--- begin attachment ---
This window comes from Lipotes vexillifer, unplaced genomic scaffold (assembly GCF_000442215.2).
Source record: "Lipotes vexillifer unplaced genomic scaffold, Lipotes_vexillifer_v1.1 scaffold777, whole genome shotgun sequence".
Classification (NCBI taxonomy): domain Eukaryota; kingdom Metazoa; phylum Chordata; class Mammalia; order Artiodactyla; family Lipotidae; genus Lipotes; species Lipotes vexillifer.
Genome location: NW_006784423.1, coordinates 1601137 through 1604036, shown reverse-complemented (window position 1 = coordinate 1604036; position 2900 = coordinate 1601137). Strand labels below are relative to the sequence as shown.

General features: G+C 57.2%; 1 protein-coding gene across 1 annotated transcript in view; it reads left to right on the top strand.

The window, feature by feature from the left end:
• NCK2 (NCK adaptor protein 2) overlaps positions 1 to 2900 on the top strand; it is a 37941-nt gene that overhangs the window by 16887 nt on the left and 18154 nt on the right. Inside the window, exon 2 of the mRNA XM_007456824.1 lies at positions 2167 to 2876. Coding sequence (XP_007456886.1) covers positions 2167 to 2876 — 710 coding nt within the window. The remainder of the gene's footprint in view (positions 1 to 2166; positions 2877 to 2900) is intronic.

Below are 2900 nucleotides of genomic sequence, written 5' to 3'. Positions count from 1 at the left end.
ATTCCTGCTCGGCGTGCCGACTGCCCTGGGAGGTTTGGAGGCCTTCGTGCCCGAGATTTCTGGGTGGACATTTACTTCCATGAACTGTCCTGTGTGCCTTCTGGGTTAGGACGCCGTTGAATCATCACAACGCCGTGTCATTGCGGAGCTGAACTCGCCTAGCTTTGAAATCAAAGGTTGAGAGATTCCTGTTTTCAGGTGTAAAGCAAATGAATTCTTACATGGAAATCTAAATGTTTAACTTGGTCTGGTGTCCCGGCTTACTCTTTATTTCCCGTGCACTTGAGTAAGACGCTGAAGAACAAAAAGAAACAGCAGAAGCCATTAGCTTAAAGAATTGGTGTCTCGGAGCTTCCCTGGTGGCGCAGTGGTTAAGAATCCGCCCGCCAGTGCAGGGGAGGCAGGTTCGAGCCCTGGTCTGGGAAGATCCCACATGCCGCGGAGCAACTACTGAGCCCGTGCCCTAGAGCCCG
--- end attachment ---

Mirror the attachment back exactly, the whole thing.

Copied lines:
This window comes from Lipotes vexillifer, unplaced genomic scaffold (assembly GCF_000442215.2).
Source record: "Lipotes vexillifer unplaced genomic scaffold, Lipotes_vexillifer_v1.1 scaffold777, whole genome shotgun sequence".
Classification (NCBI taxonomy): domain Eukaryota; kingdom Metazoa; phylum Chordata; class Mammalia; order Artiodactyla; family Lipotidae; genus Lipotes; species Lipotes vexillifer.
Genome location: NW_006784423.1, coordinates 1601137 through 1604036, shown reverse-complemented (window position 1 = coordinate 1604036; position 2900 = coordinate 1601137). Strand labels below are relative to the sequence as shown.

General features: G+C 57.2%; 1 protein-coding gene across 1 annotated transcript in view; it reads left to right on the top strand.

The window, feature by feature from the left end:
• NCK2 (NCK adaptor protein 2) overlaps positions 1 to 2900 on the top strand; it is a 37941-nt gene that overhangs the window by 16887 nt on the left and 18154 nt on the right. Inside the window, exon 2 of the mRNA XM_007456824.1 lies at positions 2167 to 2876. Coding sequence (XP_007456886.1) covers positions 2167 to 2876 — 710 coding nt within the window. The remainder of the gene's footprint in view (positions 1 to 2166; positions 2877 to 2900) is intronic.

Below are 2900 nucleotides of genomic sequence, written 5' to 3'. Positions count from 1 at the left end.
ATTCCTGCTCGGCGTGCCGACTGCCCTGGGAGGTTTGGAGGCCTTCGTGCCCGAGATTTCTGGGTGGACATTTACTTCCATGAACTGTCCTGTGTGCCTTCTGGGTTAGGACGCCGTTGAATCATCACAACGCCGTGTCATTGCGGAGCTGAACTCGCCTAGCTTTGAAATCAAAGGTTGAGAGATTCCTGTTTTCAGGTGTAAAGCAAATGAATTCTTACATGGAAATCTAAATGTTTAACTTGGTCTGGTGTCCCGGCTTACTCTTTATTTCCCGTGCACTTGAGTAAGACGCTGAAGAACAAAAAGAAACAGCAGAAGCCATTAGCTTAAAGAATTGGTGTCTCGGAGCTTCCCTGGTGGCGCAGTGGTTAAGAATCCGCCCGCCAGTGCAGGGGAGGCAGGTTCGAGCCCTGGTCTGGGAAGATCCCACATGCCGCGGAGCAACTACTGAGCCCGTGCCCTAGAGCCCG